Ah, yes, the romance plot. Having sworn not to consort with women, the King et al cannot be aware of the beauties who will soon appear. The Princess of France and her ladies Rosaline and Katharine (played by Georgia Waters, Katherine Skingsley, and Claire Parry) arrive – think Lindsay Lohan’s 'Mean Girls', in 1920s dresses, spitting Elizabethan courtly insults. Holly Morse’s costume designs are brilliant, and the flapper dresses somehow fit perfectly with the ladies’ barbed independence. They have plans of their own – which involve, naturally, masks and switched identities. It wouldn’t be a Shakespearean comedy otherwise, would it?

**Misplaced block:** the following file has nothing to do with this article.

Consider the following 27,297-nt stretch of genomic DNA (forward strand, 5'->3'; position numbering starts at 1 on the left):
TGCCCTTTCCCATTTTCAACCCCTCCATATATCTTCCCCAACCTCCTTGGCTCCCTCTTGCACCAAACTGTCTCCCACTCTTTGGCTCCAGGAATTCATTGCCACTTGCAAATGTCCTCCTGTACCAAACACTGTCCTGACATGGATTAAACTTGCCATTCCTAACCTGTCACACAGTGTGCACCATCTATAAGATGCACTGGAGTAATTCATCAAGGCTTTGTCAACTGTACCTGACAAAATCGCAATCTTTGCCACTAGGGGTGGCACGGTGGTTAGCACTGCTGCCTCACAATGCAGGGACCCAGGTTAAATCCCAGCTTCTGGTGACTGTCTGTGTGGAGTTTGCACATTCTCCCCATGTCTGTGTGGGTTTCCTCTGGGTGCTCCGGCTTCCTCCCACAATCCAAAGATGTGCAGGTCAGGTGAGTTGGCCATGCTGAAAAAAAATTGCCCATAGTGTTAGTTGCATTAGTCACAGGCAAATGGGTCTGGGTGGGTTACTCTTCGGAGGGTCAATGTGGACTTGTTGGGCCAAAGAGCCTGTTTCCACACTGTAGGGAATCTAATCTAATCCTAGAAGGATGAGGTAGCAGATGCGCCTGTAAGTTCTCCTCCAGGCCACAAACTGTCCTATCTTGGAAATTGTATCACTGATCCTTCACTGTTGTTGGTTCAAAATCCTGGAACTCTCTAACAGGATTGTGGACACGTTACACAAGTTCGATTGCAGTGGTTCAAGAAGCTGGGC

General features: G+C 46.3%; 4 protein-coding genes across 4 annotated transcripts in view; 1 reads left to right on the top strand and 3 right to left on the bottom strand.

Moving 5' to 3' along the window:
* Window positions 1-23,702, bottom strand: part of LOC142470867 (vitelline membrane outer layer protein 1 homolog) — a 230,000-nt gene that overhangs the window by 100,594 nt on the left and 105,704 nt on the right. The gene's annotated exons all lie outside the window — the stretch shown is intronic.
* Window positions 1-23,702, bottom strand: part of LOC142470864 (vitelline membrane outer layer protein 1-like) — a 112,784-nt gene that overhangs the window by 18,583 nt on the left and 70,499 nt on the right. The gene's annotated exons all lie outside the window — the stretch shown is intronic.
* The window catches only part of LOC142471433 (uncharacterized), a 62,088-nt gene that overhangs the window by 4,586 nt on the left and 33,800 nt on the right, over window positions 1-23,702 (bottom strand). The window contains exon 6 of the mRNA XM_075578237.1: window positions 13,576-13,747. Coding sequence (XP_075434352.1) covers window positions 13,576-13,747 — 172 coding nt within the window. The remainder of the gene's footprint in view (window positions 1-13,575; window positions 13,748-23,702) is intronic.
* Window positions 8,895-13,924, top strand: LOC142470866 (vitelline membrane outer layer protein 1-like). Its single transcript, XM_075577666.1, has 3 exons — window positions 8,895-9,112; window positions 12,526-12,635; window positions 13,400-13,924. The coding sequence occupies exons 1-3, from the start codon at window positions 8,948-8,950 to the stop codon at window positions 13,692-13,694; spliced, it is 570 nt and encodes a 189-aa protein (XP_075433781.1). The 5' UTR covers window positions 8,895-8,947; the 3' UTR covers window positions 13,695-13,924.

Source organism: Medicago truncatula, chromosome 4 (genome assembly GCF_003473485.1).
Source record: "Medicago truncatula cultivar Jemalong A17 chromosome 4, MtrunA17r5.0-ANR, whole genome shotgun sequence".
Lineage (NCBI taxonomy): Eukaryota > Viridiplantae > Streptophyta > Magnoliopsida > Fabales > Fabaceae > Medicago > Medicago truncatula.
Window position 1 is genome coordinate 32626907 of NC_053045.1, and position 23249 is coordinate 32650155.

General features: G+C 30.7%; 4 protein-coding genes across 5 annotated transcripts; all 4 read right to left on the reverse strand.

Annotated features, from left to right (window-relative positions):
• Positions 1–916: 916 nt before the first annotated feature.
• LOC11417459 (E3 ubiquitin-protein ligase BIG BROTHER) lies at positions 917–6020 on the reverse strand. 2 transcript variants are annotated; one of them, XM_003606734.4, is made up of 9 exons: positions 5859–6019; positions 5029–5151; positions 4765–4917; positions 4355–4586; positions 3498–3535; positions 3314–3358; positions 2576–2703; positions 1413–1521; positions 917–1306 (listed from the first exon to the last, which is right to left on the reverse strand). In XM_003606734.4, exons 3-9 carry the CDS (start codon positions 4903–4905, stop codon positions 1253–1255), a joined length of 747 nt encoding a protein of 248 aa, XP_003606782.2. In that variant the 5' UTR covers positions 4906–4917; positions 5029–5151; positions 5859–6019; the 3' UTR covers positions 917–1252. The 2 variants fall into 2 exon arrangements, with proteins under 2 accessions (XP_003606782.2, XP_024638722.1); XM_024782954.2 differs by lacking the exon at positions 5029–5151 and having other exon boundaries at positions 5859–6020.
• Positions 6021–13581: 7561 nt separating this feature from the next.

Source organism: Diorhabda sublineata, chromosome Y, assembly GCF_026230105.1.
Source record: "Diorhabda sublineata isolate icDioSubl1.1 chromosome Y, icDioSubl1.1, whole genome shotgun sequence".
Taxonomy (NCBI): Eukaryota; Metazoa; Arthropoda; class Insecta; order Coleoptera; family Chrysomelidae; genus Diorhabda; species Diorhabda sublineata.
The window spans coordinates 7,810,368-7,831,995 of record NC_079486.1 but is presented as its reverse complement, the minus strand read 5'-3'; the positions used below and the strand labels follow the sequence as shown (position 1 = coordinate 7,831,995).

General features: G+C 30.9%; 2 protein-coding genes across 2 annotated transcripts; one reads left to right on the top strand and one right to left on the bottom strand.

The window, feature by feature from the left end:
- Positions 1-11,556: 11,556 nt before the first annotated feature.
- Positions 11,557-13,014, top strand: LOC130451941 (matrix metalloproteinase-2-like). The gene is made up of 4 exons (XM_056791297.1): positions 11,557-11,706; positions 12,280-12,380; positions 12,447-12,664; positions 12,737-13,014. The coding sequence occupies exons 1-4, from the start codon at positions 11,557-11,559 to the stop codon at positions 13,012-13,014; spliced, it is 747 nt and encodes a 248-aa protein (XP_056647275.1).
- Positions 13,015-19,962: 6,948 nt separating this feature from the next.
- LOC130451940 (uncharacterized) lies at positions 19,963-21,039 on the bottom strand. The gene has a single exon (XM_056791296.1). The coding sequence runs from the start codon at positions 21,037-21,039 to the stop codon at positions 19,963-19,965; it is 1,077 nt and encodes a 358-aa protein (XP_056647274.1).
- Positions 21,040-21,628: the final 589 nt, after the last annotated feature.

As always with Shakespeare’s comedies, there is a subplot more bizarre than the main storyline. In 'Love’s Labour’s Lost', indeed, there are several. Michael Beale borrows his accent from the Go Compare adverts to play Armado, a daft swordsman in romantic rivalry with Mikey Blake’s Costard for the hand (or other available body parts) of Jacquenetta (Jo Murray, all red lipstick and pouting). A play-within-a-play is developed, where all the secondary characters act heroes of history and myth – tiny Zoe Bullock is especially amusing as Moth playing the infant Hercules in battle with a snake. Usually such subplots are best considered opportunities to flick through the programme, but here they all add the surreal exuberance of the play.